Characterization of a Non-Pathogenic MHV3 Variant Derived from a Persistently Infected Lymphoid Cell Line
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Mouse hepatitis virus type 3 infection leads to various types of evolution according to strain, age and immune status of animals-1, 2. Three types of viral sensitivity were observed: resistance, full susceptibility and semisusceptibility. The latter is characterized by a chronic disease with occurrence of paralysis, immunodepression, and viral persistency since MHV3 can be recovered during the first three months postinfection in most animals from brain, liver, spleen and lymph nodes1. During the first four days of infection, virus was recovered from the liver of resistant as well as susceptible strain mice. In resistant A/J strain mice, viral titers were consistently low whereas titers greater than 104 were always found in susceptible C57BL/6 animals. In the resistant mouse strain, virus was cleared from liver, brain and serum within seven days. In contrast, virus continued to replicate until death in susceptible animals. Immunosuppressive treatment, however, can abogate the resistance displayed by adult A/J mice, leading to an acute disease and to death. Protection of susceptible newborn mice against MHV3 infection requires the transfer of several cell populations originating from syngenic adult donors: adherent spleen cells, T lymphocytes and a third population present in the non-adherent spleen cell fraction as well as in peritoneal exudate and in bone marrow cells2, 3. Resistance to the acute disease was also correlated with viral replication in hepatocytes4, in embryonic fibroblasts5 and in peritoneal exudate cells2, 6, 7. Recent work suggested that at least two complementary mechanisms were required to confer resistance to MHV3: resistance genes operating at the macrophage level and cells capable to elicit an efficient immune response8.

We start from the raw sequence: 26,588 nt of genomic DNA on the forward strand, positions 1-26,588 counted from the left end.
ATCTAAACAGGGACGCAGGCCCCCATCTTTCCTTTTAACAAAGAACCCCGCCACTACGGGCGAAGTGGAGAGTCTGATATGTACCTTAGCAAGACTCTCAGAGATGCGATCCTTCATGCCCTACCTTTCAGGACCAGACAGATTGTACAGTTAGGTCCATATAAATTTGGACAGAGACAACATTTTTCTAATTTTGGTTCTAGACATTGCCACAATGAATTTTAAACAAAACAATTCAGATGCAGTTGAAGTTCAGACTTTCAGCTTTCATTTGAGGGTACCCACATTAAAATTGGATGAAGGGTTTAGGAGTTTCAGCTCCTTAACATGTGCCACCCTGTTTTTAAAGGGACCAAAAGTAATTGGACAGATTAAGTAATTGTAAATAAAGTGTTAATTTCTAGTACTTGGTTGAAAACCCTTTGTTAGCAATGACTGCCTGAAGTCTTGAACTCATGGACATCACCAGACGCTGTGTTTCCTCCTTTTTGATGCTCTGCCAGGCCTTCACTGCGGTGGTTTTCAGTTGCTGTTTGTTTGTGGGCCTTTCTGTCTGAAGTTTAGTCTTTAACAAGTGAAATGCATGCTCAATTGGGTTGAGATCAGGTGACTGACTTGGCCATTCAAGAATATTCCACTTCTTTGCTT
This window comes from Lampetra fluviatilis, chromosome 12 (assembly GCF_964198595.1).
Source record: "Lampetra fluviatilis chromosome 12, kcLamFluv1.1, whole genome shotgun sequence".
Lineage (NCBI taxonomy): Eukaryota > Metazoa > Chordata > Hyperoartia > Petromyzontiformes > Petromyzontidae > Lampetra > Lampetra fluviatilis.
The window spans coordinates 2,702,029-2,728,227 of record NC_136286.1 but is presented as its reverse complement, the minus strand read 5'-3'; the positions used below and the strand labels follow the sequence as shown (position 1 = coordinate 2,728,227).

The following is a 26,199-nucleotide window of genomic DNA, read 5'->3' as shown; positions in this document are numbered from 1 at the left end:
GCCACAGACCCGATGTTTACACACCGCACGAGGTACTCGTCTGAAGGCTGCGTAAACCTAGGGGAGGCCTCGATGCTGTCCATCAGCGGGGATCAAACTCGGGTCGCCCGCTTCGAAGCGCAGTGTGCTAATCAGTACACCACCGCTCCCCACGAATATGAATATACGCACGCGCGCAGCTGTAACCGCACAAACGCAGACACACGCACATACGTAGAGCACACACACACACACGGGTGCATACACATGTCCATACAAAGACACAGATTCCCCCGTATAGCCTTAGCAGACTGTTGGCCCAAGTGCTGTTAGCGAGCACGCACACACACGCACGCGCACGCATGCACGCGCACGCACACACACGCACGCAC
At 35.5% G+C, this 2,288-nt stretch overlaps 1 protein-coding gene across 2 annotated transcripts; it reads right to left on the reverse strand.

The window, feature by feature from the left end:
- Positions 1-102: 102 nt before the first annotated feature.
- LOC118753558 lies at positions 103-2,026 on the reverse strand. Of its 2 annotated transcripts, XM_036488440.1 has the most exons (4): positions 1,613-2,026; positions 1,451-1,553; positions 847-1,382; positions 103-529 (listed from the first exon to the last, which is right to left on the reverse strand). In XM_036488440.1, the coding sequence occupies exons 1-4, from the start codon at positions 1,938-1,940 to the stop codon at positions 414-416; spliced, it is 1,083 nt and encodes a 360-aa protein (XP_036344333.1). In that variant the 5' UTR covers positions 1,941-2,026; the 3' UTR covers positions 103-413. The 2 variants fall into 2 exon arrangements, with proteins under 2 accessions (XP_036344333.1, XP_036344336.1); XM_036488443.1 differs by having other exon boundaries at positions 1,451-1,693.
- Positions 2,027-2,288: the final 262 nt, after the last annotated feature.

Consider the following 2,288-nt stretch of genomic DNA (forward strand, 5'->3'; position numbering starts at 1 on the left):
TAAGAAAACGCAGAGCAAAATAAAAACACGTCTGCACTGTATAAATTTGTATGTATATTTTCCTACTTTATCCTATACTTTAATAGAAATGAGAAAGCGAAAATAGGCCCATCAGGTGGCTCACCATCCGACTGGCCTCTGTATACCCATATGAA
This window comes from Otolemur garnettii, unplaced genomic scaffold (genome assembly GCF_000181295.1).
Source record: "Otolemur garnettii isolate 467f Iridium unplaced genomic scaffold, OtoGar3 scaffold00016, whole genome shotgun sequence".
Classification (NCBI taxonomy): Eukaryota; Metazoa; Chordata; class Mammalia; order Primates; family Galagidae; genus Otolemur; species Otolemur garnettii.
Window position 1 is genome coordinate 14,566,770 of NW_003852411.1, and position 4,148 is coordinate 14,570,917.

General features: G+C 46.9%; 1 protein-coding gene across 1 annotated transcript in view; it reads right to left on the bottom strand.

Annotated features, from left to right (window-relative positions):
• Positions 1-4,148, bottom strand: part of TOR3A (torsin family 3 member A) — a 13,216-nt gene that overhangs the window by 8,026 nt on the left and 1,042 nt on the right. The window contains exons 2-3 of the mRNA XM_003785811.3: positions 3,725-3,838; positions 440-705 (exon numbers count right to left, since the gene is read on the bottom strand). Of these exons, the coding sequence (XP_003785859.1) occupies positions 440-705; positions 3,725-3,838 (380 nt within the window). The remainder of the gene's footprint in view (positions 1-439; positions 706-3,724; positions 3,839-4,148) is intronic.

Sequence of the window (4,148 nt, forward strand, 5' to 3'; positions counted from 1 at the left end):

KeywordsVirus Titer Peritoneal Exudate Susceptible Mouse Mouse Hepatitis Virus Lymphoid Cell Line
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